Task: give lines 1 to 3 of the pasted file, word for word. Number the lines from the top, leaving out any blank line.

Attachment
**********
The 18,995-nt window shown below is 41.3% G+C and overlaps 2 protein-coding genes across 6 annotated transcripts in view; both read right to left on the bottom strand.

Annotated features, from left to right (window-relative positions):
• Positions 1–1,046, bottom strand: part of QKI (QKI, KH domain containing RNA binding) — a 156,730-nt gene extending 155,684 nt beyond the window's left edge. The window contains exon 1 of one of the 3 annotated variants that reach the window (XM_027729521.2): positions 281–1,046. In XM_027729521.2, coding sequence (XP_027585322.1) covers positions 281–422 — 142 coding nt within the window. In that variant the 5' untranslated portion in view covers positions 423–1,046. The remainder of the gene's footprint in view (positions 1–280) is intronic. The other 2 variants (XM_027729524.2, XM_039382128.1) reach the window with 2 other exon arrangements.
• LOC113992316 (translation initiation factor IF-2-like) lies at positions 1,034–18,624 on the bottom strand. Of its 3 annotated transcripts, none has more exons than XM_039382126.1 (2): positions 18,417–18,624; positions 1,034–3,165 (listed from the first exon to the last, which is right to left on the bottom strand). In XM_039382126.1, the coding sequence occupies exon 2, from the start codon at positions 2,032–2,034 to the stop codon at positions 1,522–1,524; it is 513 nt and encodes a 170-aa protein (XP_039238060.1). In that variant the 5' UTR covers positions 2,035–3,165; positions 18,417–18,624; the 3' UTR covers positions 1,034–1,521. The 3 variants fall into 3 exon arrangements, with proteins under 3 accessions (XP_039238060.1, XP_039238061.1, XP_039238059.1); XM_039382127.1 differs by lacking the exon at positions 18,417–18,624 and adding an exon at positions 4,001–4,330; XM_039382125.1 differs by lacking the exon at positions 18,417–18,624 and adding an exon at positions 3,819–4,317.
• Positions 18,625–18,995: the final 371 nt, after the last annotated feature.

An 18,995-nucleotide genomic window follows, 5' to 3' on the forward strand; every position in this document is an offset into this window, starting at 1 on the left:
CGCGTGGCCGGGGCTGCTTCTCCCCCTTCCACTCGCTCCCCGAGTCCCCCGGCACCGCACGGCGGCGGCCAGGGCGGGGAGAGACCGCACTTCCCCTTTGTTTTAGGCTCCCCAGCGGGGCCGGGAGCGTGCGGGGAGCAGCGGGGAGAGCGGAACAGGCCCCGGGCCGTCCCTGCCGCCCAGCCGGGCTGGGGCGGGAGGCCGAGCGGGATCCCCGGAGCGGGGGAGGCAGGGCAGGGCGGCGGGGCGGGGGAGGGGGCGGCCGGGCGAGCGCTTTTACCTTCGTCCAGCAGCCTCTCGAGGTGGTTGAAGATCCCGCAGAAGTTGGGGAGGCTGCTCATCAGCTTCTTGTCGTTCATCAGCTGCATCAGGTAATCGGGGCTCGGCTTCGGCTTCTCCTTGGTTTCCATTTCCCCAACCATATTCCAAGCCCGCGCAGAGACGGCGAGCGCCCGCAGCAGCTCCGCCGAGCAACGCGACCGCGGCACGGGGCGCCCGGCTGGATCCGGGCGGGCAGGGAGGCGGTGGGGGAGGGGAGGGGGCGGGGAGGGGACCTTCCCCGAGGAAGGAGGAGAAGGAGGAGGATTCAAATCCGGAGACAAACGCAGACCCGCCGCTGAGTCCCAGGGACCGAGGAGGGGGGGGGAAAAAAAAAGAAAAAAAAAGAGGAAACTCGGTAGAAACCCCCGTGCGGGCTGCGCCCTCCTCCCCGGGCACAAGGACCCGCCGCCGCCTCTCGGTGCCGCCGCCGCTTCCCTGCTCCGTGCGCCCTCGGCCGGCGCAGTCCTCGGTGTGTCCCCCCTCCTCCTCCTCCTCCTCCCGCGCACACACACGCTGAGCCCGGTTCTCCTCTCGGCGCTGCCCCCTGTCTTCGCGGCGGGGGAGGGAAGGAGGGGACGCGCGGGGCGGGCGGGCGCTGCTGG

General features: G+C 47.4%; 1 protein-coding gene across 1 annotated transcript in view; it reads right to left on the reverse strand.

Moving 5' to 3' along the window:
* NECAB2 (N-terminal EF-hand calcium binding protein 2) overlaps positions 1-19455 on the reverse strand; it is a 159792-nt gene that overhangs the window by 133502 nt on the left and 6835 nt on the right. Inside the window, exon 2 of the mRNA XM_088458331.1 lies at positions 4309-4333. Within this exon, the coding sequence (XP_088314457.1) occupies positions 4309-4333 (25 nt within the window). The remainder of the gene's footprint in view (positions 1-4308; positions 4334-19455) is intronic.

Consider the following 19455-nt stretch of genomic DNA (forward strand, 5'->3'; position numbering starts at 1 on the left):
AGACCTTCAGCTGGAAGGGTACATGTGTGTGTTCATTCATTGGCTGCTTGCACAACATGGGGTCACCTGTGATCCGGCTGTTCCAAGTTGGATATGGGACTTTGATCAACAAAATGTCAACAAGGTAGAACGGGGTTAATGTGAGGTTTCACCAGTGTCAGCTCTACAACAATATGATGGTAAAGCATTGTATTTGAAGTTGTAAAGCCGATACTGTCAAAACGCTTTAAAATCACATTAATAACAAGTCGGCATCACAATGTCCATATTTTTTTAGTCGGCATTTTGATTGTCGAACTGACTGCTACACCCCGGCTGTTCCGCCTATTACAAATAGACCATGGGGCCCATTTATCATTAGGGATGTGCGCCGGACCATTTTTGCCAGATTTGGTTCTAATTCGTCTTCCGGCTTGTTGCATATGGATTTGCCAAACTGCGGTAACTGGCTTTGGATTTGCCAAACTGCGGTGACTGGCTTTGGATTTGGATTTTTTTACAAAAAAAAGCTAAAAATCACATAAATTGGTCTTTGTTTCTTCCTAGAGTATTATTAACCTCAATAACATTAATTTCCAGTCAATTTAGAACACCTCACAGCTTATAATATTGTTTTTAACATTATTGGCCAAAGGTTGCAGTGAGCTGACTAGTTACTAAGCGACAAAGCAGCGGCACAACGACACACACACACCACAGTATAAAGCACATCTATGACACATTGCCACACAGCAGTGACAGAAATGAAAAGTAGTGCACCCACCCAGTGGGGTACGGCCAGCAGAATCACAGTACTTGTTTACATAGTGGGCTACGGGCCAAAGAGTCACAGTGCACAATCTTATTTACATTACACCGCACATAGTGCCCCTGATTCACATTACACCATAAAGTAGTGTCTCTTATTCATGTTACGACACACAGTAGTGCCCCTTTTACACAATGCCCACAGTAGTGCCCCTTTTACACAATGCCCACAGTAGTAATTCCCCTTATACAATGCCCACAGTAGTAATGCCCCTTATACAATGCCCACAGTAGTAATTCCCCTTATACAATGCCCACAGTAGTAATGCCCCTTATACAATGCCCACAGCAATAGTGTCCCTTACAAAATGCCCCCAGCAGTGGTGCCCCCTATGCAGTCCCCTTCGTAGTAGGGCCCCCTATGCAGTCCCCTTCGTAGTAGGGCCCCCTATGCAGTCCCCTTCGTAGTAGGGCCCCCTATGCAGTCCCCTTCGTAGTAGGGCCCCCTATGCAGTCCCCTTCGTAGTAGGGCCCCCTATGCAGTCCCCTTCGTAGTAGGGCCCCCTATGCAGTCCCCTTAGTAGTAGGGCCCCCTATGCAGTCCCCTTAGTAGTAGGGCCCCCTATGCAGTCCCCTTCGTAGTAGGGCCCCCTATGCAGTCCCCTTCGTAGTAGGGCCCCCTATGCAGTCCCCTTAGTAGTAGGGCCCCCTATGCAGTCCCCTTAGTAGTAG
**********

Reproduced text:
The 18,995-nt window shown below is 41.3% G+C and overlaps 2 protein-coding genes across 6 annotated transcripts in view; both read right to left on the bottom strand.

Annotated features, from left to right (window-relative positions):
• Positions 1–1,046, bottom strand: part of QKI (QKI, KH domain containing RNA binding) — a 156,730-nt gene extending 155,684 nt beyond the window's left edge. The window contains exon 1 of one of the 3 annotated variants that reach the window (XM_027729521.2): positions 281–1,046. In XM_027729521.2, coding sequence (XP_027585322.1) covers positions 281–422 — 142 coding nt within the window. In that variant the 5' untranslated portion in view covers positions 423–1,046. The remainder of the gene's footprint in view (positions 1–280) is intronic. The other 2 variants (XM_027729524.2, XM_039382128.1) reach the window with 2 other exon arrangements.